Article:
Retail Therapy: JanSport teams up with Nicole McLaughlin to reimagine its products

It’s been another weird week in retail. Upcycle artist Nicole McLaughlin partners with JanSport to reimagine its popular backpacks, New Belgium releases a new beer to urge climate action and a new dog brand wants to ensure your dog looks fresh once you finally leave your homes again.

This, and more, in this week’s retail therapy.

JanSport upcycles popular backpacks

Earth Day was this past Thursday, which meant several brands pushed out messages around the environment and sustainability. The apparel industry in particular has been criticized for unsustainable practices.

According to the Environmental Protection Agency, an estimated 17 million tons of textiles were generated in 2018. That same year, just 2.5 million tons of textiles were recycled, while 3.2 million tons were combusted and 11.3 million tons ended up in landfills.

To help bring attention to the environmental benefits of upcycling materials, backpack maker JanSport teamed up with artist Nicole McLaughlin to create six one-of-a-kind pieces: a multi pack and camp seat, a pair of slippers, a bra, a pair of shorts, a director’s chair and a fishing vest.



Those interested can visit JanSport’s website to purchase a $5 entry ticket by this Monday for a chance to win one of the products. All proceeds from ticket sales will be donated to the Slow Factory Foundation, a nonprofit focused on using education to support environmental impact.

“By transforming samples from our warehouse and pre-worn packs sourced from warranty centers, we are able to keep product out of landfills and support the Slow Factory Foundation with some of our most recognizable and iconic imagery,” Roger Spatz, president at JanSport, said in a statement.

The partnership joins other sustainability efforts the backpack brand has been pursuing, like launching its Surplus Ski n’ Hike collection earlier this month, which uses excess materials to create products.

New Belgium brews up a bad beer to urge big companies to take climate action

Building on the Earth Day messages, beer maker New Belgium took a different approach.

The company crafted a specialty brew for its Fat Tire line — America’s first certified carbon-neutral beer — which offers a glimpse into a potential future if companies don’t start taking climate change seriously. 

The “Torched Earth” beer uses ingredients that would be available in a “climate-ravaged future,” including hop extracts and dandelions instead of fresh hops, a blend of malt extracts instead of just malt and smoke-tainted water instead of purified water.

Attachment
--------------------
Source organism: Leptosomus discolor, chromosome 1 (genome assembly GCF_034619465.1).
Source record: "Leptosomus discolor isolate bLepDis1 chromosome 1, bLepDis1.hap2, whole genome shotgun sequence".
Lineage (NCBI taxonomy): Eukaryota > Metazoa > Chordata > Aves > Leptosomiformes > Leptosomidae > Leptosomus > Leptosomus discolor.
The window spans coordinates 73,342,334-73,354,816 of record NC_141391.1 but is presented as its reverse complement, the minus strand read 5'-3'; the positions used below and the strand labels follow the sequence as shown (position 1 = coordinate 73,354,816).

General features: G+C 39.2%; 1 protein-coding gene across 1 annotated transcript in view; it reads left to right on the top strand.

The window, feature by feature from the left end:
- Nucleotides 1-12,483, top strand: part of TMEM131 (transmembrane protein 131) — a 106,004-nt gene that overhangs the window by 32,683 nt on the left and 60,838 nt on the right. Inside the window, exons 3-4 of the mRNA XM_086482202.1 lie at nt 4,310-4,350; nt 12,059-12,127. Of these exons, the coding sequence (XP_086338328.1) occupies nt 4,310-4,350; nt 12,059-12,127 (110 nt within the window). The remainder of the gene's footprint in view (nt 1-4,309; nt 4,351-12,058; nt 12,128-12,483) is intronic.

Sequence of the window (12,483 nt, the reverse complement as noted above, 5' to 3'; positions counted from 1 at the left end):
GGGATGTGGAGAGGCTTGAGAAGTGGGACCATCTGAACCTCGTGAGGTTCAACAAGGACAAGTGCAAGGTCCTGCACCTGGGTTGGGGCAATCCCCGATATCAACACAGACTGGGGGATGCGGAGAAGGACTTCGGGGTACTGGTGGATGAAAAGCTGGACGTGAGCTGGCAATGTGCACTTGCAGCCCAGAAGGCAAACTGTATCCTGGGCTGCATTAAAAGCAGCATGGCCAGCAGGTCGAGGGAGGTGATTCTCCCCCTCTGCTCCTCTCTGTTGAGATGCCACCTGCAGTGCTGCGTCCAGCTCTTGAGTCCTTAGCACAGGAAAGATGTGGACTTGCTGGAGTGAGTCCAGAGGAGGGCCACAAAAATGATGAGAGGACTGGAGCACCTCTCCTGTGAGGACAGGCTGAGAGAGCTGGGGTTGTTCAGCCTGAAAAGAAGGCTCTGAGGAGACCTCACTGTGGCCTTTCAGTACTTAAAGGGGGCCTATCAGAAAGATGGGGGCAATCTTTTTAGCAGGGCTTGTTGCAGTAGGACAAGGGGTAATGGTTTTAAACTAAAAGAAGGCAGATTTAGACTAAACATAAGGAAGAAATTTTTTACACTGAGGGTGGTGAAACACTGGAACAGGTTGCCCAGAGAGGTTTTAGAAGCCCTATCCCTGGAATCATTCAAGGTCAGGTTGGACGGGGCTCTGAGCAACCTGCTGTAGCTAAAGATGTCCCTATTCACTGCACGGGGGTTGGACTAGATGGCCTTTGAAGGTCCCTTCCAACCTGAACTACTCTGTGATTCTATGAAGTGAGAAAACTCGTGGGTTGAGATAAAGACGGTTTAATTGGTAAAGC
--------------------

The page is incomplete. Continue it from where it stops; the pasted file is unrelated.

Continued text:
New Belgium


“We brewed this beer to inspire the 70% of Fortune 500 companies who do not have a real climate plan to make one now – before it’s too late,” New Belgium said. 

The brand is asking consumers to tweet at their favorite beverage makers and call on them to take action against climate change.

The beer is available for purchase on the company’s website and all proceeds will benefit Protect our Winters, a nonprofit dedicated to fighting climate change.

As we think about our post-pandemic wardrobes, don’t forget the pups

As more people become vaccinated and prepare to venture outside their homes for the first time in who knows how long, some may be doing a little wardrobe refresh for their big debut. 

It’s nearly time to toss those leggings aside and pick up, dare we say, jeans? But as we primp ourselves, it’s important to not forget the ones who have been by our side through it all this past year: our pets.

Consumers more than ever turned to their pets — or became first-time pet owners — as a source of comfort during this intense period of uncertainty. According to Packaged Facts, the number of U.S. households projected to own a pet increased 4% last year. So to help get your pooch ready to hit the streets, pet wear brand RifRuf introduced sneakers for dogs. 



“We represent more than just dog fashion. We exist to elevate the ways our dogs live: with products that act as functional and design-driven mediums, whether they’re for daily walks or the runway,” the company said.

Co-founders Peter Liu and Jeremy Yoon came up with the idea for premium dog sneakers after Caesar, RifRuf’s “chief dog officer,” nearly had his paws burned, inflamed and cut. The brand through its “Caesar 1” sneakers aims to marry function with fashion.

The shoes retail for $65 on RifRuf’s website.